After President Richard Englert told students and faculty during the State of the University Address on Thursday that the university would still pursue the possibility of building an on-campus stadium, Student Body President Tyrell Mann-Barnes voiced his opposition on his personal Twitter account.
“I do not support the construction of a stadium in the middle of a predominantly black and brown residential community,” he tweeted after the address.
“I am speaking on behalf of myself,” Mann-Barnes told The Temple News. “What’s on our platform is the stance of Temple Student Government as a whole.”
TSG’s platform opposes “any plans for a stadium that negatively impacts the community.”
Mann-Barnes said he stands by the personal statements he made on Twitter and is deciding how to get feedback from students who are for or against a stadium.
TSG is considering sending out a stadium survey to students, similar to the one sent out by the Temple Association of University Professionals on Sept. 22.
“We’re trying to figure out how to make [the survey] reach as far and wide as possible so we reach students with all different perspectives,” Mann-Barnes said.
He will also advocate on behalf of students and community members to the Board of Trustees, he said.
“As a student, I represent students, and as a person who was born in North Philadelphia…I can say that I can definitely go and speak to community members and students and be prepared enough to walk into that space with the necessary tools to advocate for the perspective of both sides,” he said.
An official statement from TSG hasn’t been released yet because “there are so many other things that happened and this wasn’t even on our radar until Thursday,” he added.
A stadium that positively impacts the community is one that “isn’t built in a residential, predominantly black and brown community,” Mann-Barnes said.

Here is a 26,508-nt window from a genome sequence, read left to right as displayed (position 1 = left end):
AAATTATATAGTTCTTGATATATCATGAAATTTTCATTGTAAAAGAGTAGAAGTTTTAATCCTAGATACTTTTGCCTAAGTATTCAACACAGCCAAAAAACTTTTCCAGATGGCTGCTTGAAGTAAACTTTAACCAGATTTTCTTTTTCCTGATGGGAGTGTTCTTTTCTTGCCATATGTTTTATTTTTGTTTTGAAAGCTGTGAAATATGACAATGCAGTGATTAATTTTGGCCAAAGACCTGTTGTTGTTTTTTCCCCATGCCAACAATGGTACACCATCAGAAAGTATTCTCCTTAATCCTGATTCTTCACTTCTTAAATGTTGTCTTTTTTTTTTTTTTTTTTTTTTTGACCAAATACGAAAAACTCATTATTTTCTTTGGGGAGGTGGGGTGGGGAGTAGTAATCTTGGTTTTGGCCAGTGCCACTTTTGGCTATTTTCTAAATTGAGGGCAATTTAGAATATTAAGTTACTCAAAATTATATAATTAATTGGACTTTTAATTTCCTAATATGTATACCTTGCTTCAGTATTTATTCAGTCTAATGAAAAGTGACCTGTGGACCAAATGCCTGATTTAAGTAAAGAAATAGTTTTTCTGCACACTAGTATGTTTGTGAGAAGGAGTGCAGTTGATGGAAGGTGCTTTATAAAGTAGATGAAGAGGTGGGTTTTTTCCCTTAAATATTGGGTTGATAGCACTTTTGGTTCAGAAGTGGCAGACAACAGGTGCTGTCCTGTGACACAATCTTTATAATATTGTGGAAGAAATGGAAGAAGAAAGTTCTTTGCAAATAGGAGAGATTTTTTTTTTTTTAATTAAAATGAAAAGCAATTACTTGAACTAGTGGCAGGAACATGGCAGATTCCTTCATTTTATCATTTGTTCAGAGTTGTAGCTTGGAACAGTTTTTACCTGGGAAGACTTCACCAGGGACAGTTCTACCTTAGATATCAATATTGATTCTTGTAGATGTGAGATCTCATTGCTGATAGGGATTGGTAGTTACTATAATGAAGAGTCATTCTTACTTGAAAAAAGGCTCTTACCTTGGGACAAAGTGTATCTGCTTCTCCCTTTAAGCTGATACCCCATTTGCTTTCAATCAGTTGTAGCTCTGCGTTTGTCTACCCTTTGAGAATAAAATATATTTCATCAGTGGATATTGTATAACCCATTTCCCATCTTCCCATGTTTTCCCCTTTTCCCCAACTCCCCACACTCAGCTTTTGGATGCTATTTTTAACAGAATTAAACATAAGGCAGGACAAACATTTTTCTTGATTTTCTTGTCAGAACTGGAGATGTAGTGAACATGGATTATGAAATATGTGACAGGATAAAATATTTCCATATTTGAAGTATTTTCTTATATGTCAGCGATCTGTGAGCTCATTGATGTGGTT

During both debates leading up to last year’s Executive Branch elections, Mann-Barnes’ ticket Activate TU opposed the stadium, stating that the university should not say it cares about the community while planning a stadium that could “displace” residents.
“The administration may very well be speaking to community members, but from the ones I’ve spoken to, I don’t think that’s evident,” Mann-Barnes told The Temple News. “I think it’s going to be really important to…be sure that we’re making a very conscious decision of realizing all of the factors that will go into play in this over a long period of time.”
In the address, Englert said the goal is to create a “multipurpose facility” that would have “benefits for our neighbors as well as students,” and later told The Temple News that the university has “multiple” feasibility studies in progress.
Temple approved a $1.25 million feasibility study to create renderings of a potential 35,000-seat stadium in February 2016 with Ohio-based architecture firm Moody Nolan. A year later, a Moody Nolan representative told The Temple News that the study was “on hold.”
Mann-Barnes said TSG hasn’t spoken to the administration about the stadium since the summer, but was not aware that “it was something that was going to come up as soon as it did.”
“In the future we’ll definitely be more proactive about engaging in those conversations with much more intention and purpose,” he added.
After Thursday’s address, Mann-Barnes tweeted “Down with the stadium, up with the community” in response to an article from The Temple News about the university’s continuing pursuit of the stadium.
This phrase shares the sentiment of the Stadium Stompers, an activist group of students, faculty and community residents who oppose an on-campus stadium.
TSG is “not opposed” to working with anyone who “clearly has a stake [in this decision] enough to make a point about it” like the Stadium Stompers, Mann-Barnes said. He added that he used to attend Stadium Stompers meetings.
“That is my belief, that we need to be more intentional about including the community,” he added.